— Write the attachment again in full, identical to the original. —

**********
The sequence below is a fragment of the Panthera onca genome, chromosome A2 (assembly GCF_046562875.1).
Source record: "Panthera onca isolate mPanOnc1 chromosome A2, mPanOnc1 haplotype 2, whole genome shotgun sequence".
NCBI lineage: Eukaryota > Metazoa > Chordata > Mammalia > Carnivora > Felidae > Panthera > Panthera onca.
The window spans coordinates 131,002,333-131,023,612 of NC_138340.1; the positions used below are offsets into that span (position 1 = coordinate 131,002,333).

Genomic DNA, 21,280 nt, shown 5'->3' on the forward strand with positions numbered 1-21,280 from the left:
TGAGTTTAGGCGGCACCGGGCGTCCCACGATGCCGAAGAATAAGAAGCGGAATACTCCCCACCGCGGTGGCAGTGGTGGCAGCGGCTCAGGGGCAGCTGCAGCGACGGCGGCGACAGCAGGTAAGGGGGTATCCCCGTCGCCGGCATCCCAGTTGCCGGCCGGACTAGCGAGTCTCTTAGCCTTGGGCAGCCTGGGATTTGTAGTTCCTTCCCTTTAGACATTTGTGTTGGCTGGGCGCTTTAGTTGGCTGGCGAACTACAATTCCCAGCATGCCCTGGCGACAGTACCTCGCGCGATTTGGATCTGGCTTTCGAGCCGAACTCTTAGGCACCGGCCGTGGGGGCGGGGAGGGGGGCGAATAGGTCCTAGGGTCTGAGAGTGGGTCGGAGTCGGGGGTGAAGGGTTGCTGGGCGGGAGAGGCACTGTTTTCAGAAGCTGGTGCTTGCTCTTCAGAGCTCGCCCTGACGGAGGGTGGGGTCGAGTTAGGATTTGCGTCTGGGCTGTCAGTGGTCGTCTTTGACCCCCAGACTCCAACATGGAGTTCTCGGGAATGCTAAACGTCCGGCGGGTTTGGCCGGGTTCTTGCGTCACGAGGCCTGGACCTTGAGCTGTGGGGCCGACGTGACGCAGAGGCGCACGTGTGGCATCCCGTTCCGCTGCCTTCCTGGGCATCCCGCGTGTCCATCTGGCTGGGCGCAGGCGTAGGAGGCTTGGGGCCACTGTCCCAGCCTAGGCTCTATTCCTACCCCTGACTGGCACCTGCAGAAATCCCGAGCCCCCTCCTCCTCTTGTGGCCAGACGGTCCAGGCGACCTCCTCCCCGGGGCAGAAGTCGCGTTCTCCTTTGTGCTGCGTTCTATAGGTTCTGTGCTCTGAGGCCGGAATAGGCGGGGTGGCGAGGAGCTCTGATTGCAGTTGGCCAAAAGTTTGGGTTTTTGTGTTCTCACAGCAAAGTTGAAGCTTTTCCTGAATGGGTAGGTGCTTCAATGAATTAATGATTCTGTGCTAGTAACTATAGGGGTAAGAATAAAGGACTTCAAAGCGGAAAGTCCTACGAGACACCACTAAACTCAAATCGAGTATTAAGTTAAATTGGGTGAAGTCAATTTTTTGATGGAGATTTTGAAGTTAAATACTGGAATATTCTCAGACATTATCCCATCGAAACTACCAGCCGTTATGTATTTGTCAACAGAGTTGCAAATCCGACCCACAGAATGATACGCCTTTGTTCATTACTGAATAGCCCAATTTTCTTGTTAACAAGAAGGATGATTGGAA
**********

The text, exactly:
The sequence below is a fragment of the Panthera onca genome, chromosome A2 (assembly GCF_046562875.1).
Source record: "Panthera onca isolate mPanOnc1 chromosome A2, mPanOnc1 haplotype 2, whole genome shotgun sequence".
NCBI lineage: Eukaryota > Metazoa > Chordata > Mammalia > Carnivora > Felidae > Panthera > Panthera onca.
The window spans coordinates 131,002,333-131,023,612 of NC_138340.1; the positions used below are offsets into that span (position 1 = coordinate 131,002,333).

Genomic DNA, 21,280 nt, shown 5'->3' on the forward strand with positions numbered 1-21,280 from the left:
TGAGTTTAGGCGGCACCGGGCGTCCCACGATGCCGAAGAATAAGAAGCGGAATACTCCCCACCGCGGTGGCAGTGGTGGCAGCGGCTCAGGGGCAGCTGCAGCGACGGCGGCGACAGCAGGTAAGGGGGTATCCCCGTCGCCGGCATCCCAGTTGCCGGCCGGACTAGCGAGTCTCTTAGCCTTGGGCAGCCTGGGATTTGTAGTTCCTTCCCTTTAGACATTTGTGTTGGCTGGGCGCTTTAGTTGGCTGGCGAACTACAATTCCCAGCATGCCCTGGCGACAGTACCTCGCGCGATTTGGATCTGGCTTTCGAGCCGAACTCTTAGGCACCGGCCGTGGGGGCGGGGAGGGGGGCGAATAGGTCCTAGGGTCTGAGAGTGGGTCGGAGTCGGGGGTGAAGGGTTGCTGGGCGGGAGAGGCACTGTTTTCAGAAGCTGGTGCTTGCTCTTCAGAGCTCGCCCTGACGGAGGGTGGGGTCGAGTTAGGATTTGCGTCTGGGCTGTCAGTGGTCGTCTTTGACCCCCAGACTCCAACATGGAGTTCTCGGGAATGCTAAACGTCCGGCGGGTTTGGCCGGGTTCTTGCGTCACGAGGCCTGGACCTTGAGCTGTGGGGCCGACGTGACGCAGAGGCGCACGTGTGGCATCCCGTTCCGCTGCCTTCCTGGGCATCCCGCGTGTCCATCTGGCTGGGCGCAGGCGTAGGAGGCTTGGGGCCACTGTCCCAGCCTAGGCTCTATTCCTACCCCTGACTGGCACCTGCAGAAATCCCGAGCCCCCTCCTCCTCTTGTGGCCAGACGGTCCAGGCGACCTCCTCCCCGGGGCAGAAGTCGCGTTCTCCTTTGTGCTGCGTTCTATAGGTTCTGTGCTCTGAGGCCGGAATAGGCGGGGTGGCGAGGAGCTCTGATTGCAGTTGGCCAAAAGTTTGGGTTTTTGTGTTCTCACAGCAAAGTTGAAGCTTTTCCTGAATGGGTAGGTGCTTCAATGAATTAATGATTCTGTGCTAGTAACTATAGGGGTAAGAATAAAGGACTTCAAAGCGGAAAGTCCTACGAGACACCACTAAACTCAAATCGAGTATTAAGTTAAATTGGGTGAAGTCAATTTTTTGATGGAGATTTTGAAGTTAAATACTGGAATATTCTCAGACATTATCCCATCGAAACTACCAGCCGTTATGTATTTGTCAACAGAGTTGCAAATCCGACCCACAGAATGATACGCCTTTGTTCATTACTGAATAGCCCAATTTTCTTGTTAACAAGAAGGATGATTGGAA